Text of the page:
Referring again to FIG. 1, the light energy that entered the sample path 110 can be reflected off of the sample tissue. The reflected light energy passes back through the sample path 110 and the reflected sample path light and reflected reference path 108 light can recombine either constructively or destructively, depending on the difference of path lengths. A series of constructive and destructive combinations of reflected light can be used to create an interferogram (a plot of detector response as a function of optical path length difference (cτ) or optical time-delay (τ)). Each reflecting interface from the subject can generate an interferogram. The Fourier transform of the spectral interference signal provides a map of the reflectivity profile of the sample as a function of depth. The two axis MEMS scanning micromirror moves the beam spot laterally in two dimensions and the axial reflectivity profiling is performed at each point to develop a 3D image of the sample volume.
 The reflected light can be placed in operative communication with a processing or computing system which can process data to produce an OCT image. The produced OCT image in one aspect is a phase sensitive spectral domain OCT image. The scanner and laser source can also be controlled by the computing system 120. Exemplary imaging parameters for the described forward imaging OCT system include those shown in Table 4:
TABLE-US-00004 TABLE 4 Exemplary Imaging Parameters Lateral Resolution 0.61 × λc × f/D = 12.6 μm Axial Resolution λc2/2Δλ = 8.6 μm Field of View 2 × 1 × 4 mm3 Axial Points per A-scan 465 Laser A-scan Rate 20,000 scans/sec Volume Pixel (Voxel) Imaging Rate 9.3 million/sec 2-D Imaging Rate 20 kHz/500 = 40 fps (500 transverse pixels per image)
 Thus, in one exemplary aspect, a forward-imaging optical coherence tomography (OCT) system can comprise a light source and a light splitter in operative communication with the light source. The splitter can be configured to split light from the light source for transmission along a reference path and a sample path. The reference path can comprise a reference reflector surface. The sample path can comprise a scanning reflector surface configured to be rotated about two axes in a single operating plane to direct light transmitted along the sample path to a sample to be imaged. The system can further comprise a processing or computing system in operative communication with the reference and sample paths for processing light energy reflected from the reference reflector and sample to produce an OCT image of the sample.
 The processor or computing system can include, but are not limited to, one or more processors or processing units, a system memory, and a system bus that couples various system components including the processor to the system memory.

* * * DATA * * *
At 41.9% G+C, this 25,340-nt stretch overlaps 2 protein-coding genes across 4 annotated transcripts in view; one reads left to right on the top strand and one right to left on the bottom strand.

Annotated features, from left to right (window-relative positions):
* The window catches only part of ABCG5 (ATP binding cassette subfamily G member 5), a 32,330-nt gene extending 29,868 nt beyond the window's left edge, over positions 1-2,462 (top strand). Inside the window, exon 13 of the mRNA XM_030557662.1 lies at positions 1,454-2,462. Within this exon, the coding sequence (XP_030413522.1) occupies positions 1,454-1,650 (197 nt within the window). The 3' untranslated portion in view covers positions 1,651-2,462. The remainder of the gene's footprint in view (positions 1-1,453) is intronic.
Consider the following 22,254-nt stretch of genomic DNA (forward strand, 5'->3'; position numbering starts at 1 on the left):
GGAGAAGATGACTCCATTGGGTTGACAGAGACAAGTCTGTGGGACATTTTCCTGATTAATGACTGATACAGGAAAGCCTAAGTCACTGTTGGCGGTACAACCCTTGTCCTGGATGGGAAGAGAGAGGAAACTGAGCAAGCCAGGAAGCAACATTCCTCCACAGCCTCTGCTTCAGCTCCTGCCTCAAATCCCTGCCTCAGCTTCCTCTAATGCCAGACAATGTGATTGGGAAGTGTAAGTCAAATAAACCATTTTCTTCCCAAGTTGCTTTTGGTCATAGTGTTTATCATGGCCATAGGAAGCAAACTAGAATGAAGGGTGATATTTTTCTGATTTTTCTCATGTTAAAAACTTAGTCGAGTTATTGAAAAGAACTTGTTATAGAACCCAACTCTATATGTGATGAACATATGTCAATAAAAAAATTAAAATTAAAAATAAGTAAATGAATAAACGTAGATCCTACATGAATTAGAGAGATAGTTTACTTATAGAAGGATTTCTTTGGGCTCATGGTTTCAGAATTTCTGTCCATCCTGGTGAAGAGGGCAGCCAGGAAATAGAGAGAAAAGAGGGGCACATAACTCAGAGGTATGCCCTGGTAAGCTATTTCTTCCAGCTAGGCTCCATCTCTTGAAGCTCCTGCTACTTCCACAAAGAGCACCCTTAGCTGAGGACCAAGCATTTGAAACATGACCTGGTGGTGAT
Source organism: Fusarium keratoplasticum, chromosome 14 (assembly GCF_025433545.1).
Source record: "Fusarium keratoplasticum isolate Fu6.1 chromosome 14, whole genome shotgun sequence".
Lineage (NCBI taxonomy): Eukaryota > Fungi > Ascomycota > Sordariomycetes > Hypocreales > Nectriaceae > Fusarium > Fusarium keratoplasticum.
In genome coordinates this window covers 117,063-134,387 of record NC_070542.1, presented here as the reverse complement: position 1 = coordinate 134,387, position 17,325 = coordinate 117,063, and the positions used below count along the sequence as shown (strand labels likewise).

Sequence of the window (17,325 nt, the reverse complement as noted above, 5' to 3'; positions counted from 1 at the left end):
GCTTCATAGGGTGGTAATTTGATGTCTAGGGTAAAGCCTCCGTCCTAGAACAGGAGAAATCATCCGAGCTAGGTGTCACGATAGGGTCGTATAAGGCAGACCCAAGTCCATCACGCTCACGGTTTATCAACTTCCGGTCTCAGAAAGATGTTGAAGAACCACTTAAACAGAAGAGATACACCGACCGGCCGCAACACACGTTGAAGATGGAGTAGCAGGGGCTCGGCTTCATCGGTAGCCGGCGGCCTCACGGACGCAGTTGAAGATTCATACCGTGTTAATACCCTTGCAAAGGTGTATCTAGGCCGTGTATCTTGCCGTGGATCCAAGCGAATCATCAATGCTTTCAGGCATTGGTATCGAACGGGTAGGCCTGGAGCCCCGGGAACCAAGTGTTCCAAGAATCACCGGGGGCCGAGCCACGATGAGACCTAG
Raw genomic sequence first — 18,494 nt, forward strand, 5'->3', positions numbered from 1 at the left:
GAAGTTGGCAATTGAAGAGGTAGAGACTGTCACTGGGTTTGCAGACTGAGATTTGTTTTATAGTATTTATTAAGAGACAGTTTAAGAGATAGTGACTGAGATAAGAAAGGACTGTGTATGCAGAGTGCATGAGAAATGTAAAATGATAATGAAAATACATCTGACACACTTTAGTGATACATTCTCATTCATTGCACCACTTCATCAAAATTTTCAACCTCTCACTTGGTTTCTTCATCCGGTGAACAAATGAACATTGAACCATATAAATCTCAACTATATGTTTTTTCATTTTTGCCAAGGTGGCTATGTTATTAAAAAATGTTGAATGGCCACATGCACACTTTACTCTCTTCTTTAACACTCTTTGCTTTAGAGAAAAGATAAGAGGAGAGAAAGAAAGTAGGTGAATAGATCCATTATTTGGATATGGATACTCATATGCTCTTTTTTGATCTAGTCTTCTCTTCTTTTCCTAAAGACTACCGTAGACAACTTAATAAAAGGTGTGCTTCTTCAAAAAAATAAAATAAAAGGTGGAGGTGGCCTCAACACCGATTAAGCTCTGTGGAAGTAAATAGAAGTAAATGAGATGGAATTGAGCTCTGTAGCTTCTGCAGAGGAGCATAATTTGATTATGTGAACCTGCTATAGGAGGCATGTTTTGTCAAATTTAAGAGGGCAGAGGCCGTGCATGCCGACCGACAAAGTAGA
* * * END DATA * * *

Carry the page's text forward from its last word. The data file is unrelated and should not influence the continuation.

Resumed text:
The system bus represents one or more of several possible types of bus structures, including a memory bus or memory controller, a peripheral bus, an accelerated graphics port, and a processor or local bus using any of a variety of bus architectures. By way of example, such architectures can include an Industry Standard Architecture (ISA) bus, a Micro Channel Architecture (MCA) bus, an Enhanced ISA (EISA) bus, a Video Electronics Standards Association (VESA) local bus, and a Peripheral Component Interconnects (PCI) bus also known as a Mezzanine bus. This bus, and all buses specified in this description can also be implemented over a wired or wireless network connection. The bus, and all buses specified in this description can also be implemented over a wired or wireless network connection and each of the subsystems, including the processor, a mass storage device, an operating system, application software, data, a network adapter, system memory, an Input/Output Interface, a display adapter, a display device, and a human machine interface, can be contained within one or more remote computing devices at physically separate locations, connected through buses of this form, in effect implementing a fully distributed system.
 The computer can include a variety of computer readable media. Such media can be any available media that is accessible by the computer and includes both volatile and non-volatile media, removable and non-removable media. The system memory includes computer readable media in the form of volatile memory, such as random access memory (RAM), and/or non-volatile memory, such as read only memory (ROM). The system memory 112 typically contains data such as data and/or program modules such as operating system 105 and application software that are immediately accessible to and/or are presently operated on by the processing unit.